March 23, 2016

The "startling moment" in the argument about Obamacare and religious accommodations when Justice Kennedy said the word "hijacking."

Lyle Denniston describes today's oral argument in  Zubik v. Burwell:
“Hijacking” is what a long list of religious institutions that object for reasons of faith to contraceptive methods have used to describe what they say the federal government will do to their health-care plans as it moves toward providing free birth control to those institutions’ female employees and college students...

Four Justices remain from the majority... in the ruling two years ago... [in] Burwell v. Hobby Lobby Stores...  [Justice Kennedy, one of the 4, wrote a separate opinion endorsing] the technique the government had used for non-profit religious institutions, to allow them to opt out of the birth-control mandate, and suggested it would work for for-profit companies, too.  But that is the very “accommodation” approach that, on Wednesday, he labeled a form of “hijacking” of non-profits’ health plans....
Kennedy's use of the word may suggest that he will not vote with the Hobby Lobby dissenters, and the prediction would be that there will be a 4-4 tie, setting no precedent and leaving the results from the Courts of Appeals in place. That is, the government's accommodation would work in most states but not in Arkansas, Iowa, Minnesota, Missouri, Nebraska, and North and South Dakota — the 8th Circuit.

15 comments:

eric said...

It's easy to lose our rights.

We've had them for so long, we have forgotten how quickly and easily thy can go away.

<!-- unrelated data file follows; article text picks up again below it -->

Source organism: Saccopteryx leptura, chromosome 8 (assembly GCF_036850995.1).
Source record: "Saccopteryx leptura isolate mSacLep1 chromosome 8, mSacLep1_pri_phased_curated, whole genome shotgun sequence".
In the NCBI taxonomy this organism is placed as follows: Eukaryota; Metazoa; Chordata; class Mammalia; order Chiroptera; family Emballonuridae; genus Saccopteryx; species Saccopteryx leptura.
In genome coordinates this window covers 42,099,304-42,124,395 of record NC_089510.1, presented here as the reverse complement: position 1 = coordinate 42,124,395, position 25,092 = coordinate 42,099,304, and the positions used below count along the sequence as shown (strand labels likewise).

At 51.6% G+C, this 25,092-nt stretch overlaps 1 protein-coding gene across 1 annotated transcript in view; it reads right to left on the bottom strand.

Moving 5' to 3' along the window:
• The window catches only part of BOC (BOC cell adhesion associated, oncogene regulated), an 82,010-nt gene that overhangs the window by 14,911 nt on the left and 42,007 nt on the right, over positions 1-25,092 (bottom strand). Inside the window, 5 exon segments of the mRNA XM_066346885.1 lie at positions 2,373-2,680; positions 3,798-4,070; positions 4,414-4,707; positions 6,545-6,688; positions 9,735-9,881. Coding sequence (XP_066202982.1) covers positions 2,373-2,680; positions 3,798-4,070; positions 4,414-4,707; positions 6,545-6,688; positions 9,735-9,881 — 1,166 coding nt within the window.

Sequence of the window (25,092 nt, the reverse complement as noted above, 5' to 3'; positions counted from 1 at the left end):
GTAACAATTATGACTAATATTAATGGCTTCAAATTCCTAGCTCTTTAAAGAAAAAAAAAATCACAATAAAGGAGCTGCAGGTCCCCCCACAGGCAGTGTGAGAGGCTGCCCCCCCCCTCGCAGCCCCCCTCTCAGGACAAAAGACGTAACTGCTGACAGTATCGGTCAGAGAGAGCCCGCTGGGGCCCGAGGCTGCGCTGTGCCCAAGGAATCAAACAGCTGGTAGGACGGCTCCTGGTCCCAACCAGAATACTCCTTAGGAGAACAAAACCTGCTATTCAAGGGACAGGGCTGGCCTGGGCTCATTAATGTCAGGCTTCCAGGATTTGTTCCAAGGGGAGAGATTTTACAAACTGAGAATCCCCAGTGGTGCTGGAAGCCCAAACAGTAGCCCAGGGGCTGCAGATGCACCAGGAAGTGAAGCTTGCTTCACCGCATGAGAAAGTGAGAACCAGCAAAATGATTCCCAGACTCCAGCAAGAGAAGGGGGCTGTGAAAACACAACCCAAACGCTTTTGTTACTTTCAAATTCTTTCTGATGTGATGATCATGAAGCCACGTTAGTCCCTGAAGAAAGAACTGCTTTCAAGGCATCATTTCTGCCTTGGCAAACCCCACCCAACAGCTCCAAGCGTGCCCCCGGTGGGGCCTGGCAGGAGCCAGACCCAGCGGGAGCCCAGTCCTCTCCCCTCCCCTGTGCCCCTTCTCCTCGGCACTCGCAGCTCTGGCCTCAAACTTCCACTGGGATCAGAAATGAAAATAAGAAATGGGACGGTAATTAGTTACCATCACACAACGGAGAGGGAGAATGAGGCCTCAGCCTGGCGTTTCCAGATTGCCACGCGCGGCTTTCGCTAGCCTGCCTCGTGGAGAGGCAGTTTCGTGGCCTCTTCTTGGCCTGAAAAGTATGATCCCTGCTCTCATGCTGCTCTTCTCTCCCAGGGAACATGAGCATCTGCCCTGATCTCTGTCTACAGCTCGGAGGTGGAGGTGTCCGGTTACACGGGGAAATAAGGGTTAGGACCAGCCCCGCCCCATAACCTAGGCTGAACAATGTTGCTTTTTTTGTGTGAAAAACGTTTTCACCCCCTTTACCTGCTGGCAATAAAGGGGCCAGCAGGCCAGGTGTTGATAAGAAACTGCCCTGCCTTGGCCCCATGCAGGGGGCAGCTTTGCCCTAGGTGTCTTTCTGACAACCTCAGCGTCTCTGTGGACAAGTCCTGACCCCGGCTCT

Basil said...

It's the cheapness of the cost of the loss of rights that I find so frustrating. Free birth control pills and condoms and IUD's. For women who can ALL afford to buy them.

For want of a condom, a kingdom was lost........

rhhardin said...

“Hijacking” is what a long list of religious institutions that object for reasons of faith to contraceptive methods have used to describe what they say the federal government will do to their health-care plans as it moves toward providing free birth control to those institutions’ female employees and college students...

The more you work at finding subjects for the various verbs the more comical the sentence structure gets.

AlbertAnonymous said...

Read the transcript of the oral argument and pay attention to the vehemence with which Justice Sotomayor fights against the term "hijack." WTF? Why so much passion about a word, a "characterization"? She's way more political than judicial. Wise Latina indeed!

AlbertAnonymous said...

All the government had to do was give the same exemption process to The Little Sisters of the Poor (who DO their faith) as it gave to the Cathilic church (who just prays in their view). I truly think the government was being mean and condescending here. An amicable resolution was easy. I HATE this political BS.

Ann Althouse said...

"Read the transcript of the oral argument and pay attention to the vehemence with which Justice Sotomayor fights against the term "hijack." WTF? Why so much passion about a word, a "characterization"? She's way more political than judicial. Wise Latina indeed!"

I do plan to get to the transcript but haven't done so yet.